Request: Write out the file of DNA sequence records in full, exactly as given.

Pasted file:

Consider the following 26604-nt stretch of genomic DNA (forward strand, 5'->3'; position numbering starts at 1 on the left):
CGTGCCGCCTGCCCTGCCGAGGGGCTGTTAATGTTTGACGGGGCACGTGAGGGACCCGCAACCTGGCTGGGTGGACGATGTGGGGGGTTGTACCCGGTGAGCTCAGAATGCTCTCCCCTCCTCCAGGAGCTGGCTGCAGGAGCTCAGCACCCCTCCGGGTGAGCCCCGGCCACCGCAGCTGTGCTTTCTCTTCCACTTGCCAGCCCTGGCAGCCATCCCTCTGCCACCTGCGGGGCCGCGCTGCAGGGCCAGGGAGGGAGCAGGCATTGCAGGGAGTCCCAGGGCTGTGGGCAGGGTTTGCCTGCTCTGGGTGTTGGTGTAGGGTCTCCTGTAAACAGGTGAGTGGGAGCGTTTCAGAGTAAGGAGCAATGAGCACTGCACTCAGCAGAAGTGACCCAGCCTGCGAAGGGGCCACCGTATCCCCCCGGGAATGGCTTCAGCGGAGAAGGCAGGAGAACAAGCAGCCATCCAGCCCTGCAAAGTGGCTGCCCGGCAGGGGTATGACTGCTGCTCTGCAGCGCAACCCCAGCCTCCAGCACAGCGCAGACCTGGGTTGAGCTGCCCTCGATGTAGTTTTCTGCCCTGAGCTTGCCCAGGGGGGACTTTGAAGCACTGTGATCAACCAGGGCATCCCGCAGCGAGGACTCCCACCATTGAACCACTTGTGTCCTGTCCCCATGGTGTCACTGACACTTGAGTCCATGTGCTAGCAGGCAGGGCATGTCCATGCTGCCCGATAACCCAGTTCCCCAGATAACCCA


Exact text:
Consider the following 26604-nt stretch of genomic DNA (forward strand, 5'->3'; position numbering starts at 1 on the left):
CGTGCCGCCTGCCCTGCCGAGGGGCTGTTAATGTTTGACGGGGCACGTGAGGGACCCGCAACCTGGCTGGGTGGACGATGTGGGGGGTTGTACCCGGTGAGCTCAGAATGCTCTCCCCTCCTCCAGGAGCTGGCTGCAGGAGCTCAGCACCCCTCCGGGTGAGCCCCGGCCACCGCAGCTGTGCTTTCTCTTCCACTTGCCAGCCCTGGCAGCCATCCCTCTGCCACCTGCGGGGCCGCGCTGCAGGGCCAGGGAGGGAGCAGGCATTGCAGGGAGTCCCAGGGCTGTGGGCAGGGTTTGCCTGCTCTGGGTGTTGGTGTAGGGTCTCCTGTAAACAGGTGAGTGGGAGCGTTTCAGAGTAAGGAGCAATGAGCACTGCACTCAGCAGAAGTGACCCAGCCTGCGAAGGGGCCACCGTATCCCCCCGGGAATGGCTTCAGCGGAGAAGGCAGGAGAACAAGCAGCCATCCAGCCCTGCAAAGTGGCTGCCCGGCAGGGGTATGACTGCTGCTCTGCAGCGCAACCCCAGCCTCCAGCACAGCGCAGACCTGGGTTGAGCTGCCCTCGATGTAGTTTTCTGCCCTGAGCTTGCCCAGGGGGGACTTTGAAGCACTGTGATCAACCAGGGCATCCCGCAGCGAGGACTCCCACCATTGAACCACTTGTGTCCTGTCCCCATGGTGTCACTGACACTTGAGTCCATGTGCTAGCAGGCAGGGCATGTCCATGCTGCCCGATAACCCAGTTCCCCAGATAACCCA